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After a couple of hours we were set to cap of a long day of touring at our guide’s favorite pub. Here’s a link with some great photos and menus http://www.yewtree-inn.co.uk/gallery

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This place exuded casual hospitality like no other we visited. It felt like visiting a friend’s house. The food was perfection.

And thus, we concluded our second day in England.

 

 

 

Really Old Sh*t Tour of England (ROSTE)…Windsor Castle (Part I)

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Really Old Sh*t Tour of England (ROSTE)…Windsor Castle (Part I)

Just got back from a trip across the pond to England. Went as a family of four along with a couple who are close friends. The husband in our friend couple was born in England so he has some insider’s knowledge and gave us a great condensed tour. We were there for 6 nights and crammed a bunch of sites in for that amount of time.

We arrived at Heathrow Airport on a Saturday morning. We packed up the rental, a Mercedes passenger van, and headed toward Windsor Castle. We happened to get there just in time to catch the changing of the guards which I’d love to link but I’m cheap and didn’t pay for premium WordPress. Google it, there are several versions out there.

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View near St. George.s Gate.I suspect that is a statue of someone important, perhaps King Charles II.

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Moat Garden

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Round Tower – They call it as they see it.

The first photo is the view near St. George’s Gate. Not entirely certain for whom the statue is for near St George’s gate – when in doubt go with Henry, Charles or George, pretty popular names there. The moat garden is not spectacular this time of year but it will be soon. The Round Tower (subtle name) was built by Henry II. The castle began as a motte-and-bailey structure which was built by William the Conqueror (WC) sometime between 1070 and 1086 AD. In case you aren’t familiar with ancient castle terms let me fill you in.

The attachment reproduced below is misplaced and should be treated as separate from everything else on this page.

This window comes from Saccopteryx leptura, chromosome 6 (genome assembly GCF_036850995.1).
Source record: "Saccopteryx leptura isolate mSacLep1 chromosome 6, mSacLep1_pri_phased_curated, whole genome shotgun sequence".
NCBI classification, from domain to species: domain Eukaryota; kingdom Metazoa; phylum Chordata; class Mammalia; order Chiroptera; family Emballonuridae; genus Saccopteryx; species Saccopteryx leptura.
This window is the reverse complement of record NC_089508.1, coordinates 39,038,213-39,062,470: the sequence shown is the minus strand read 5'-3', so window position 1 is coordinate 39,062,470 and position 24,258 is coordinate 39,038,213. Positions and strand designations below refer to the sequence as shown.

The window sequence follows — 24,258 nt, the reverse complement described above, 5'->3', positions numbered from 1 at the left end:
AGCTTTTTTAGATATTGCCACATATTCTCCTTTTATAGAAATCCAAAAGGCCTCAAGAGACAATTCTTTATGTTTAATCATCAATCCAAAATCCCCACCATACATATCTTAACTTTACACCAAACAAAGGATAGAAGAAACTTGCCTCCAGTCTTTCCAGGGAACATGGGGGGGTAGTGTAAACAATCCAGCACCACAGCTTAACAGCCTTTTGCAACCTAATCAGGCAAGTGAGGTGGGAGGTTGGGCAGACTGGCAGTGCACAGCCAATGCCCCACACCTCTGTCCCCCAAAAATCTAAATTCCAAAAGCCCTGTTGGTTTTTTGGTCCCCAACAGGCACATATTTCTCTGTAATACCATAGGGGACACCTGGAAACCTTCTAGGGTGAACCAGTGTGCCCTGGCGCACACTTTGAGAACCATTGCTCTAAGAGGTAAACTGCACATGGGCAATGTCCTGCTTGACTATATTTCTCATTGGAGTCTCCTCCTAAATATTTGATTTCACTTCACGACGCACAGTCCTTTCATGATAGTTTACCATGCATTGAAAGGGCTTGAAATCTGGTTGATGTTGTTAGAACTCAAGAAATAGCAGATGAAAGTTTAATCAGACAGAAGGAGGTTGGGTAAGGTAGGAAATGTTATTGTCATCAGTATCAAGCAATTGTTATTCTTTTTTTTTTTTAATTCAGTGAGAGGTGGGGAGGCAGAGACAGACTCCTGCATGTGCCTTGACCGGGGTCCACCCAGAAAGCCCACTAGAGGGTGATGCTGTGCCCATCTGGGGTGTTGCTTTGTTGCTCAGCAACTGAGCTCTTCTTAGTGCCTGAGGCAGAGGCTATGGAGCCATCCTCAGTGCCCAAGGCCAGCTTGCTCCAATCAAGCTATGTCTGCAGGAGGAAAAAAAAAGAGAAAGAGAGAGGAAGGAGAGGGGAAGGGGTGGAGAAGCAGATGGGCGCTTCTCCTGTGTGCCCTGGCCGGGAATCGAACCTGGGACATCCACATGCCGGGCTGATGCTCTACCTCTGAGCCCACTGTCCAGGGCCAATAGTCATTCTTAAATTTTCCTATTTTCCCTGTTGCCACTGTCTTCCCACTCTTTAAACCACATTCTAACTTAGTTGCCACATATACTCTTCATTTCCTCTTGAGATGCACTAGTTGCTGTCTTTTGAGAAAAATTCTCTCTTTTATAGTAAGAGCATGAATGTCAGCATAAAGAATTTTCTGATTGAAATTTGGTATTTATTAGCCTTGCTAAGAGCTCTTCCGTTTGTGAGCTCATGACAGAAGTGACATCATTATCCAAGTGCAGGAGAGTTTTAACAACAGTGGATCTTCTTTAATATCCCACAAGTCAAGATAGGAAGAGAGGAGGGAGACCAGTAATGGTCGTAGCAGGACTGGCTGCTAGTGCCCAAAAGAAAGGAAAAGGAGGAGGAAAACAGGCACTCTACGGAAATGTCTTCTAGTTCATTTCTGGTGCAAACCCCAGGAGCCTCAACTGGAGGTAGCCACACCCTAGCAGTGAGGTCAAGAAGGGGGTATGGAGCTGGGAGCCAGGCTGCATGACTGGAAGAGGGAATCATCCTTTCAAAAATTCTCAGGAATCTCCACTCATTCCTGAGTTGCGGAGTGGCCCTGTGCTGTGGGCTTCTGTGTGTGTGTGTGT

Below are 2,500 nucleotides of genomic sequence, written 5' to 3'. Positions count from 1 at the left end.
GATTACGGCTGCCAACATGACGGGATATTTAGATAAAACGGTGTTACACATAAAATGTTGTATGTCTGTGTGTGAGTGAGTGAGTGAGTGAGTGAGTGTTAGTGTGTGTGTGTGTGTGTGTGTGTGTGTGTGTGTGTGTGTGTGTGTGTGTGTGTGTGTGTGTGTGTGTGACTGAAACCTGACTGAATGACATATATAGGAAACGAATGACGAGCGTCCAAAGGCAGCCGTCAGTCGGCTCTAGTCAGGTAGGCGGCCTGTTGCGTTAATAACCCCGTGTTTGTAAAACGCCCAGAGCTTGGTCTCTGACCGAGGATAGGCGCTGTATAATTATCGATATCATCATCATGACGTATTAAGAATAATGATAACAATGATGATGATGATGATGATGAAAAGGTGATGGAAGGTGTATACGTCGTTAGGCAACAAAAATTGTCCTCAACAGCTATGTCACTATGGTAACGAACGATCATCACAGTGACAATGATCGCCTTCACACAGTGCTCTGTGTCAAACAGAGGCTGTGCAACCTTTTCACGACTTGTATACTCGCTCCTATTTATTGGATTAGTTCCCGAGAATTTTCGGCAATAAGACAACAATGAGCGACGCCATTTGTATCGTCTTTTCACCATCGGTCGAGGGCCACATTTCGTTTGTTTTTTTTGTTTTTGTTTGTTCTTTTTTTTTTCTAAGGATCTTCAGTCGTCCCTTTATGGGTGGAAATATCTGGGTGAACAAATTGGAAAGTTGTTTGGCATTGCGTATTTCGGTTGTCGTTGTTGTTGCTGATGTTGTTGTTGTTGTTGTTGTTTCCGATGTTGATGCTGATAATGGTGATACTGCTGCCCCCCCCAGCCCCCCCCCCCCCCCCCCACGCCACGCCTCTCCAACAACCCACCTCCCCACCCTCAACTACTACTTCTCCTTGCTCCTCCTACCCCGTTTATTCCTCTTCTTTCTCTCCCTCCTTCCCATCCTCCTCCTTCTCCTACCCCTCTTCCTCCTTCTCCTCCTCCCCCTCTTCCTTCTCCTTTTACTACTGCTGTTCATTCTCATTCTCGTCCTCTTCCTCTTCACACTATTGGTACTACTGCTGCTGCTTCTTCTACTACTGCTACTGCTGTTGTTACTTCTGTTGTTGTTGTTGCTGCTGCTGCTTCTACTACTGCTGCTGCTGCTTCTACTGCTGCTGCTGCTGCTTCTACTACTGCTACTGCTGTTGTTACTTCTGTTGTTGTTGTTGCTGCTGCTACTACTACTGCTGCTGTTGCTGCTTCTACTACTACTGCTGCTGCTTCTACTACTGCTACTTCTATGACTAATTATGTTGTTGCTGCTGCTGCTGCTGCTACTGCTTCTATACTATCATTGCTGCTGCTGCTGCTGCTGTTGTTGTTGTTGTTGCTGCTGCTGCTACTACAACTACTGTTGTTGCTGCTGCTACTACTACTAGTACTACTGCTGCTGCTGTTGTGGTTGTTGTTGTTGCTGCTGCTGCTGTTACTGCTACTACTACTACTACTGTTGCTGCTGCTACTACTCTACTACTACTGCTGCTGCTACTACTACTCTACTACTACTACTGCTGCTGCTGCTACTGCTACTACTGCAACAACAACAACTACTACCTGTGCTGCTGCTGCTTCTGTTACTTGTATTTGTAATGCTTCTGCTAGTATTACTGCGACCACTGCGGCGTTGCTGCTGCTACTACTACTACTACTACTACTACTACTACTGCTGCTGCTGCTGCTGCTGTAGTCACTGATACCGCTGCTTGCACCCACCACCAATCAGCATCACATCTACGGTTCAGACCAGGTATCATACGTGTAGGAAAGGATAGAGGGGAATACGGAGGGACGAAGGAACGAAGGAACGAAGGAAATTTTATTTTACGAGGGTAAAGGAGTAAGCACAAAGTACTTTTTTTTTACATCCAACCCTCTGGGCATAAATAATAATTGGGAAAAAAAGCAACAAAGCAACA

Motte-and-bailey castle – Wikipedia

A motte-and-bailey castle is a fortification with a wooden or stone keep situated on a raised earthwork called a motte, accompanied by an enclosed courtyard, or bailey, surrounded by a protective ditch and palisade.

Definition of moat (Merriam-Webster)

1 : a deep and wide trench around the rampart of a fortified place (such as a castle) that is usually filled with water

  • The moat can be crossed by a drawbridge.

2 : a channel resembling a moat (as about a seamount or for confinement of animals in a zoo)

  • A Bengal tiger stared at me from across the moat.

The original structure is long gone but there are nods to it’s history throughout. Many additions and revisions have taken place over the course of nearly 1,000 years. One of the more recent reconstructions occurred after a fire in 1992 which impacted the Upper Ward. Naturally some people embrace the revisions and others do not, think neighborhood association meeting for nearly a millennium. Some feathers are bound to get ruffled.

 

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Windsor Castle on fire, Photo Credit – http://www.windsorexpress.co.uk

An observation about WC, the guy was really into real estate. The first rule of real estate is location, location, location. After the Battle of Hastings, his penchant for castles really kicked in and he started building them all over the place. His castles would have somewhat humble beginnings with a motte-and-bailey to start, once he secured the land he would “remodel” with stone and such. Update the kitchen maybe get a Viking Stove…on second thought they probably weren’t too fond of Viking anything. Many of the castles he ordered to be built are still standing today (stone lasts ya’ll).

 

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The part they don’t let you in at Windsor Castle.

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St. George’s Chapel at Windsor Castle. Location of the impending nuptials of Prince Harry and Meghan Markle.

 

Here’s a link to a very interesting post regarding WC’s castles in case you want to dive into that rabbit hole.

https://www.tripsavvy.com/castles-of-william-the-conqueror-4051210

I will continue this journey on subsequent posts so I can bore you in bite size pieces.